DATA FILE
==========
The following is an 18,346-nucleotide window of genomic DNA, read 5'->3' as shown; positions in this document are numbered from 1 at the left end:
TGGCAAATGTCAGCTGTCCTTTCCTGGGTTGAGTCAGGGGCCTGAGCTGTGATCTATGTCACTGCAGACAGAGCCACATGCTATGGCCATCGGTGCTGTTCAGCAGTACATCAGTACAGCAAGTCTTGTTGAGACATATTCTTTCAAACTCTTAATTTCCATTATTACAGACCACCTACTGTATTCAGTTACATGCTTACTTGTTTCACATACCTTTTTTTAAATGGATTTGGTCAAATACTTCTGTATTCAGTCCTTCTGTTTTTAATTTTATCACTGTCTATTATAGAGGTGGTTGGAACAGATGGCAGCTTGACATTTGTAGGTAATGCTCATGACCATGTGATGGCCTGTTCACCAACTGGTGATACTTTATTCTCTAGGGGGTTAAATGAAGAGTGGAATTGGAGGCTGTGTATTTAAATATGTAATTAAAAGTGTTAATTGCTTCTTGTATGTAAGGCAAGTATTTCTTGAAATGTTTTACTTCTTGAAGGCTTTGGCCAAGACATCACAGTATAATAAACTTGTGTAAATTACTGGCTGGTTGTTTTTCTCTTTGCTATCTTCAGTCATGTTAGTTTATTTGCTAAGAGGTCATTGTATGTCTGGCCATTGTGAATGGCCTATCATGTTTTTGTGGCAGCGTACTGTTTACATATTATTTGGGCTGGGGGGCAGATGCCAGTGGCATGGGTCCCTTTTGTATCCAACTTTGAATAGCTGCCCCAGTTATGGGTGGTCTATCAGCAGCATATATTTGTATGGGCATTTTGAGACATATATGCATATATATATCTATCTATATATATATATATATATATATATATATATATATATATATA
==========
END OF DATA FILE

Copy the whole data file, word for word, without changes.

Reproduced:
The following is an 18,346-nucleotide window of genomic DNA, read 5'->3' as shown; positions in this document are numbered from 1 at the left end:
TGGCAAATGTCAGCTGTCCTTTCCTGGGTTGAGTCAGGGGCCTGAGCTGTGATCTATGTCACTGCAGACAGAGCCACATGCTATGGCCATCGGTGCTGTTCAGCAGTACATCAGTACAGCAAGTCTTGTTGAGACATATTCTTTCAAACTCTTAATTTCCATTATTACAGACCACCTACTGTATTCAGTTACATGCTTACTTGTTTCACATACCTTTTTTTAAATGGATTTGGTCAAATACTTCTGTATTCAGTCCTTCTGTTTTTAATTTTATCACTGTCTATTATAGAGGTGGTTGGAACAGATGGCAGCTTGACATTTGTAGGTAATGCTCATGACCATGTGATGGCCTGTTCACCAACTGGTGATACTTTATTCTCTAGGGGGTTAAATGAAGAGTGGAATTGGAGGCTGTGTATTTAAATATGTAATTAAAAGTGTTAATTGCTTCTTGTATGTAAGGCAAGTATTTCTTGAAATGTTTTACTTCTTGAAGGCTTTGGCCAAGACATCACAGTATAATAAACTTGTGTAAATTACTGGCTGGTTGTTTTTCTCTTTGCTATCTTCAGTCATGTTAGTTTATTTGCTAAGAGGTCATTGTATGTCTGGCCATTGTGAATGGCCTATCATGTTTTTGTGGCAGCGTACTGTTTACATATTATTTGGGCTGGGGGGCAGATGCCAGTGGCATGGGTCCCTTTTGTATCCAACTTTGAATAGCTGCCCCAGTTATGGGTGGTCTATCAGCAGCATATATTTGTATGGGCATTTTGAGACATATATGCATATATATATCTATCTATATATATATATATATATATATATATATATATATATATATA